The expected cessation of the London InterBank Offered Rate (Libor) by the end of 2021 prompted the OCC to create a self-assessment tool that banks may use in preparing for the expected Libor cessation. The self-assessment tool may be used when a bank is assessing the appropriateness of its Libor transition plan, execution of the plan by its management, and related matters. The Intercontinental Exchange Libor is a reference rate that is intended to reflect the cost of unsecured interbank borrowing. Libor is published daily in five currencies with seven maturities ranging from overnight to 12 months. It is used globally in the over-the-counter derivatives market, bonds, loan products, and securitizations. As of the end of 2016, $199 trillion of financial instruments were exposed to U.S. dollar (USD) Libor as the primary reference rate. While reference rates have ceased to be reported in the past, the significant exposure to Libor creates the need to assess whether a bank is identifying applicable risks, preparing for the cessation, and successfully transitioning to replacement rates. Libor is referenced globally, and its cessation could affect banks of all sizes through direct or indirect exposure. There is risk of market disruptions, litigation, and destabilized balance sheets if acceptable replacement rate(s) do not attract sufficient market-wide acceptance, or if contracts cannot seamlessly transition to new rate(s). A bank’s risk exposure from expected Libor cessation depends on the bank’s specific circumstances. Many community banks may not offer products or services that use Libor. Community banks could, however, have Libor exposure in such positions as Federal Home Loan Banks (FHLB) borrowings, mortgage-backed securities, or bonds in the banks’ investment portfolios. Libor exposure can exist on or off the balance sheet, including assets, liabilities, , and asset management activities. Risk can also emanate from third-party relationships because Libor is often used in pricing models, financial models, and other parts of banks’ infrastructure, such as core processing. The ubiquity of LIBOR, present in over $200T notional contracts, makes moving off the rate incredibly complicated. Many existing contracts do not include sufficient provisions in the event that Libor becomes unavailable (known as fallback provisions). Without preparation, Libor cessation could cause market disruption and present risks to banks and their customers. In addition, the fallback language does not sufficiently account for a permanent cessation of LIBOR. The banking agencies published a statement dictating that banks should discontinue making LIBOR exposure by the end of 2021, but as soon as practicable (with a few exceptions for orderly market support). Given that we expect banks to discontinue making LIBOR loans by this year end, the prevalence of LIBOR and the remaining work to be done within the timeframe described above, the OCC is requesting emergency clearance for this self-assessment tool to be made available to banks due to the immediate need and the brief duration of use, to help banks prepare for Libor related risk.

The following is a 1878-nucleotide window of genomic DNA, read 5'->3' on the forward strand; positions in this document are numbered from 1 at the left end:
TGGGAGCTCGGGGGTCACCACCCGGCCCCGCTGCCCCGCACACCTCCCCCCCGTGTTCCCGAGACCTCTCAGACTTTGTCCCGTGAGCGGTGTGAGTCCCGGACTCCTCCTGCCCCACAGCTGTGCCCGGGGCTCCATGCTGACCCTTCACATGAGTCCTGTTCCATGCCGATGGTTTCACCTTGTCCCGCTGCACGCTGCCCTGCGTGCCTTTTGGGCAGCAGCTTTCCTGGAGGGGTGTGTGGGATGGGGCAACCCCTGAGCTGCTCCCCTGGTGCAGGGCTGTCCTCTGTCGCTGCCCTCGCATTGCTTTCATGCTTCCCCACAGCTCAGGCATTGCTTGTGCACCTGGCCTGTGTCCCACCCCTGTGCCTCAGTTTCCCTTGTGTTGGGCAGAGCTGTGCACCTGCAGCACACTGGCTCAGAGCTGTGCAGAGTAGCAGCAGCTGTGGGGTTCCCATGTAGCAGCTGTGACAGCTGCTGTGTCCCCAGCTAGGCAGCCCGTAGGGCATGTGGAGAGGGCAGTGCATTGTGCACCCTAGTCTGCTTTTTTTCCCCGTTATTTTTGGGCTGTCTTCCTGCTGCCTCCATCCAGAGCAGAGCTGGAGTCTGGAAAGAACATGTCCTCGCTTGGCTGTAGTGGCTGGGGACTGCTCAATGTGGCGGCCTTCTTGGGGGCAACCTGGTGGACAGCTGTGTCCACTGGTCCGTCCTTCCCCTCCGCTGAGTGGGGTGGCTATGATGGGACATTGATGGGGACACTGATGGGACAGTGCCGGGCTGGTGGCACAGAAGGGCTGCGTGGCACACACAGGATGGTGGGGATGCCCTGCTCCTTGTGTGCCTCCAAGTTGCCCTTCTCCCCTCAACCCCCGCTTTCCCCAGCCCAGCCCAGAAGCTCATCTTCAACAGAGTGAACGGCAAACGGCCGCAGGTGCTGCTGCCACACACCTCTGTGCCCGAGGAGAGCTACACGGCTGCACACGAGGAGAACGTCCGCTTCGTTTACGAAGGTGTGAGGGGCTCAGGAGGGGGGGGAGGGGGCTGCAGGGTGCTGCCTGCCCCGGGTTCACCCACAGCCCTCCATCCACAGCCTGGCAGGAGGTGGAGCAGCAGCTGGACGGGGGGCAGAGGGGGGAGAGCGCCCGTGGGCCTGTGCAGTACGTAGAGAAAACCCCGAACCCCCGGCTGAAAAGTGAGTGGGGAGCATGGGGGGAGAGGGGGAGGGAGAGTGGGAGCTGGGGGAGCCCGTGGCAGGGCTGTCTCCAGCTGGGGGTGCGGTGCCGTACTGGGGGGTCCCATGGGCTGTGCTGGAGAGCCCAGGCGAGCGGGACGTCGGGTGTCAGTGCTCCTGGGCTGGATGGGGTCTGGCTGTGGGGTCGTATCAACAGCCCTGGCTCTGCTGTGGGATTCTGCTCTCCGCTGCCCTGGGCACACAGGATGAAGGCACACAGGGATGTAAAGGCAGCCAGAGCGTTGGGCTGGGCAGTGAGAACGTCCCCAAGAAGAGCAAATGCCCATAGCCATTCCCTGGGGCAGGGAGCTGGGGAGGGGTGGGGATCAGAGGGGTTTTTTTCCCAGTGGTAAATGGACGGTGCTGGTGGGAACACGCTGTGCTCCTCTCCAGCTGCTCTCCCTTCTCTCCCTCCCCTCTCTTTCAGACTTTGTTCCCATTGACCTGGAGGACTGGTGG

The latest form for Libor Self-Assessment expires 2021-07-31 and can be found here.
Supporting Statement A
|Extension without change of a currently approved collection||2021-07-13|
Approved without change
|New collection (Request for a new OMB Control Number)||2021-01-14|